That night I laid on my bed, imagining how I could work out my life. I tried to think of a sport I could pursue. Then the thought struck me: I could hike the Appalachian Trail. I didn't see any reason why not. I made up my mind at moment. I was going to hike the Appalachian trail.
When I went to tell my mother this fantastic idea of hiking, she gave me a clear resounding “No.” It hurt, but I had made up my mind; I'd get her to agree one way or another. I started educating myself about the hiker culture. Most of the advice was to pack light. I took it all in. One thing I learned was to have trail runners instead of hiking boots. This is because hiking boots weight considerably more, putting more strain on a hikers back.
When I tried explaining this concept to my mother. She started to argue with me, and then two of my siblings joined in on the debate. I felt pinned down, not knowing how to defend myself. I didn't expect myself to be slapped around verbally by three people. The whole incident left me feeling hopeless. My mother gave me the impression that if I was silly enough not know what kind of shoe to hike with, how was I ever going to survive hiking the entire Appalachian Trail?
Wow the world of writing is hard. I thought I was about finished writing my book about hiking the entire Appalachian Trail. Now I'm not so sure. I could use some input on the first three paragraphs. Are they gripping enough?
I was frustrated when she responded with less enthusiasm. Hiking was her idea of a senior trip. I had sent my mind loose day-dreaming about a saunter in the woods. The more I talked about the trip the more I knew we would never actually do it. I graduated high school and life went on. I forgot the whole idea and went about my life trying to figure out my future. I put the whole Appalachian trail adventure on the back burner.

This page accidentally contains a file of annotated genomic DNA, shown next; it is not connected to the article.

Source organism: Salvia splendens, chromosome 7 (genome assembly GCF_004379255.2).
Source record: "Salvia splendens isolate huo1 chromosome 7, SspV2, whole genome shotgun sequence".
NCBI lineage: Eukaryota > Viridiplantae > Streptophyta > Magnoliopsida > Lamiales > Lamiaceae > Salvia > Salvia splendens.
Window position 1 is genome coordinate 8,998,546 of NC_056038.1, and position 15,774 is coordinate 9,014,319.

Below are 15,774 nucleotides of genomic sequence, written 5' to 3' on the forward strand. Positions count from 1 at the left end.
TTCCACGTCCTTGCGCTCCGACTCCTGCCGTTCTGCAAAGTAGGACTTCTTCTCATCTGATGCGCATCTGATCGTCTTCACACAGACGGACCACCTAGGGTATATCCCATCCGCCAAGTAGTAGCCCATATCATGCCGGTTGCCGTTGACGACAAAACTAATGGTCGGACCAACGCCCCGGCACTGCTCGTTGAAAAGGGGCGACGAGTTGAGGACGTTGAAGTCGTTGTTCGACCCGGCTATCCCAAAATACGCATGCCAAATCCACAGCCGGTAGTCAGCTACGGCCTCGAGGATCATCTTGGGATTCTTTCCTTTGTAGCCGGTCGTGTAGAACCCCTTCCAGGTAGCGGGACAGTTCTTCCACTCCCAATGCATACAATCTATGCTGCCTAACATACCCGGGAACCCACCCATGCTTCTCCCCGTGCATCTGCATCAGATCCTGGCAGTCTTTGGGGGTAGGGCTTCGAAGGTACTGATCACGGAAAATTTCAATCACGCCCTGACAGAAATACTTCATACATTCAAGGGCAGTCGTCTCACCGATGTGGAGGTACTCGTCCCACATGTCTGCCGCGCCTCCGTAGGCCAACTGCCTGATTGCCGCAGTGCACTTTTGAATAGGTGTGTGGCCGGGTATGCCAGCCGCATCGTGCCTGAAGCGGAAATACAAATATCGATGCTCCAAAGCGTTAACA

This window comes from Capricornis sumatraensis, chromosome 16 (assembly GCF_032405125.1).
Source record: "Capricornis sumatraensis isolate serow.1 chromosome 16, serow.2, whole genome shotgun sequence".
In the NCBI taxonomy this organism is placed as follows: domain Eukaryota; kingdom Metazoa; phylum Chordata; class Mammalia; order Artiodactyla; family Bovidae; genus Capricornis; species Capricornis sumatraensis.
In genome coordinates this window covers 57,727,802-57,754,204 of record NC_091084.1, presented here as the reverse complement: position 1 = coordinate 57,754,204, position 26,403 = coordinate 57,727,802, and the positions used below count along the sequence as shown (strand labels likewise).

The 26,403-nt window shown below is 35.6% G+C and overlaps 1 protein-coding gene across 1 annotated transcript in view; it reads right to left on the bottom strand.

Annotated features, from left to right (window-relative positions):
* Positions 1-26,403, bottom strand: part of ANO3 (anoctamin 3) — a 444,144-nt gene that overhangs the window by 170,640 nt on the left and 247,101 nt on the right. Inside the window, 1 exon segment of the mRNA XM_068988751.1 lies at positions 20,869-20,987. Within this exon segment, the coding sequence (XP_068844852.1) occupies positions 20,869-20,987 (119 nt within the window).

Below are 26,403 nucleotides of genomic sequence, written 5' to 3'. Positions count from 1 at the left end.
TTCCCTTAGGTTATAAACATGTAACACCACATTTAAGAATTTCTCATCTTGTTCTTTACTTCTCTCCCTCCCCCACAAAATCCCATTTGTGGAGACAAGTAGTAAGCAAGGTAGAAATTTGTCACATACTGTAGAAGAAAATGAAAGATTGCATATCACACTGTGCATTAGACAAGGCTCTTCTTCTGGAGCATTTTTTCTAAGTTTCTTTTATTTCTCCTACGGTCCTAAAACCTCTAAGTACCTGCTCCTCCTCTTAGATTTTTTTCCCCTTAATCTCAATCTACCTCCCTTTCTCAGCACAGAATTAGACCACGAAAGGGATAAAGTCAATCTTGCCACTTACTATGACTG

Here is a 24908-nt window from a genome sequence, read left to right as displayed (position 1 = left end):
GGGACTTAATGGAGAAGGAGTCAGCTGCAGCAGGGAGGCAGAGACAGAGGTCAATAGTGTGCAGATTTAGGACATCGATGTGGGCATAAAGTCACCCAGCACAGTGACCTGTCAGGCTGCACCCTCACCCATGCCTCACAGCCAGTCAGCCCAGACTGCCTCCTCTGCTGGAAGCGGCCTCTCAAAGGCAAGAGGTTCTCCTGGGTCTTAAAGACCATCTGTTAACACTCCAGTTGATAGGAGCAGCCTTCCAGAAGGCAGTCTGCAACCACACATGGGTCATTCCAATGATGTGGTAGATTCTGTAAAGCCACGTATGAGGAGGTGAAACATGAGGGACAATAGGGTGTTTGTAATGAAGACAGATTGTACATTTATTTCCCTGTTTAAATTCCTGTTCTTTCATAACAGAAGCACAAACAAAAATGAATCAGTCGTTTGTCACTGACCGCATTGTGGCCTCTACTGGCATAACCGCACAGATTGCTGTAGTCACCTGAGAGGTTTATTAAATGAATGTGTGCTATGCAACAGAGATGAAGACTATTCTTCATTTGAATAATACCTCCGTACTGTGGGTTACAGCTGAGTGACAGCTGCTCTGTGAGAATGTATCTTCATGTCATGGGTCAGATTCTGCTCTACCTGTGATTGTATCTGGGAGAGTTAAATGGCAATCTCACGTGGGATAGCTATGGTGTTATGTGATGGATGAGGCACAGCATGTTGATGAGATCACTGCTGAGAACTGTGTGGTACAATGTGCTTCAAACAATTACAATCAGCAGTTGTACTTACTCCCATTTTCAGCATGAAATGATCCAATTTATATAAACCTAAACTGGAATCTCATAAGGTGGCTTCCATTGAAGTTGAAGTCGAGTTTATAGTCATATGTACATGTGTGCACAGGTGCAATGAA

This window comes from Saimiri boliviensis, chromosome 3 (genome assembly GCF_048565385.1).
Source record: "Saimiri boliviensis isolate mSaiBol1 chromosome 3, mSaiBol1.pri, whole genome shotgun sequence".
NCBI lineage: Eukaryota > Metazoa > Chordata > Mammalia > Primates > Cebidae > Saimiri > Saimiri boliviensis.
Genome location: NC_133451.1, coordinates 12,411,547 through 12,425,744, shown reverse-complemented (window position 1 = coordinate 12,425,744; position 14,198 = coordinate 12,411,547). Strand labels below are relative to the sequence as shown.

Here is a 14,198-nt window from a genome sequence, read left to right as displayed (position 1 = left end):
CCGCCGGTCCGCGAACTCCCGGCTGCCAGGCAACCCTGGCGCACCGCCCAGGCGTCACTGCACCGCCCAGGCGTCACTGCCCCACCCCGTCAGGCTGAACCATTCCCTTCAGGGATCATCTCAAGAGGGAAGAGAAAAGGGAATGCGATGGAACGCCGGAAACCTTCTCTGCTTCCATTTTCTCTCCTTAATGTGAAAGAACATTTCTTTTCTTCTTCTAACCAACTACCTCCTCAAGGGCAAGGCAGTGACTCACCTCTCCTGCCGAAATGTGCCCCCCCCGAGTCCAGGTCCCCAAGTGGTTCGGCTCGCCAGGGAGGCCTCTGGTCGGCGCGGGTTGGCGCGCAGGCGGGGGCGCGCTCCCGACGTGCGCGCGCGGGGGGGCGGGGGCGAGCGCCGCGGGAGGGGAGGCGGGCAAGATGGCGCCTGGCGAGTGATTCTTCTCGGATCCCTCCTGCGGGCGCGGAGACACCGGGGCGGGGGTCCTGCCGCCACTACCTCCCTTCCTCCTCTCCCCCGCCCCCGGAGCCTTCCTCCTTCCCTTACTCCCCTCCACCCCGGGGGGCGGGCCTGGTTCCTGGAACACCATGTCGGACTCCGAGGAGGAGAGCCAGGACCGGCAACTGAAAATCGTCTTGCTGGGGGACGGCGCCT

The idea of the Appalachian Trail did not arise again until after I was excitedly planning on getting a treadmill. I would tell anybody that would listen about how I was going to get my own treadmill. And how I was going to get in tiptop shape. I imagined being much more thin and fit. Finally I found a treadmill I was ready to buy. I had the money. Everything seemed to be lining up, but when I approached my father about having a treadmill, he said, “Not in my house,” cutting down every hope I had built up, like he cuts down trees everyday.
I lived in a crowded house. My father worked as the owner of a tree trimming company and my mother worked at a christian theater sewing up costumes. If the average number of kids is two and a half, they have twice the average number of children. Making me the middle of five. People would tell me, “The middle child is the forgotten child.” I never believed them. I had an older sister to make sure I didn't do anything stupid. And three brothers to be competitive with.
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